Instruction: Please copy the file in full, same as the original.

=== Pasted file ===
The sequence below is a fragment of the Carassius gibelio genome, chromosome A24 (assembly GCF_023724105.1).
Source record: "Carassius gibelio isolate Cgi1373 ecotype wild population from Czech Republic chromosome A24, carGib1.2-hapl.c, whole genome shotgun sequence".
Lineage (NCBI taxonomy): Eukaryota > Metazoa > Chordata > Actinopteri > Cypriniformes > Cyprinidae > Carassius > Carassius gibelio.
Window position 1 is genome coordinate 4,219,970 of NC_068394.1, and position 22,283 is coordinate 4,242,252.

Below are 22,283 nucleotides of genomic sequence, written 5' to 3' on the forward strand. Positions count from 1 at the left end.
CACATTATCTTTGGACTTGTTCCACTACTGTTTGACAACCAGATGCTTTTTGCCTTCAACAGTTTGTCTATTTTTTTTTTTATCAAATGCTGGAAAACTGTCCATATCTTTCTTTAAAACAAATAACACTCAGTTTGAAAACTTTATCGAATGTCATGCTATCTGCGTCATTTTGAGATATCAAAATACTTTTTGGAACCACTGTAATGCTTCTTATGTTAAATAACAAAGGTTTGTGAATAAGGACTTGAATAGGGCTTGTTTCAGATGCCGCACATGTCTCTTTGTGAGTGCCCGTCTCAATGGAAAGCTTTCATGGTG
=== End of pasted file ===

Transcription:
The sequence below is a fragment of the Carassius gibelio genome, chromosome A24 (assembly GCF_023724105.1).
Source record: "Carassius gibelio isolate Cgi1373 ecotype wild population from Czech Republic chromosome A24, carGib1.2-hapl.c, whole genome shotgun sequence".
Lineage (NCBI taxonomy): Eukaryota > Metazoa > Chordata > Actinopteri > Cypriniformes > Cyprinidae > Carassius > Carassius gibelio.
Window position 1 is genome coordinate 4,219,970 of NC_068394.1, and position 22,283 is coordinate 4,242,252.

Below are 22,283 nucleotides of genomic sequence, written 5' to 3' on the forward strand. Positions count from 1 at the left end.
CACATTATCTTTGGACTTGTTCCACTACTGTTTGACAACCAGATGCTTTTTGCCTTCAACAGTTTGTCTATTTTTTTTTTTATCAAATGCTGGAAAACTGTCCATATCTTTCTTTAAAACAAATAACACTCAGTTTGAAAACTTTATCGAATGTCATGCTATCTGCGTCATTTTGAGATATCAAAATACTTTTTGGAACCACTGTAATGCTTCTTATGTTAAATAACAAAGGTTTGTGAATAAGGACTTGAATAGGGCTTGTTTCAGATGCCGCACATGTCTCTTTGTGAGTGCCCGTCTCAATGGAAAGCTTTCATGGTG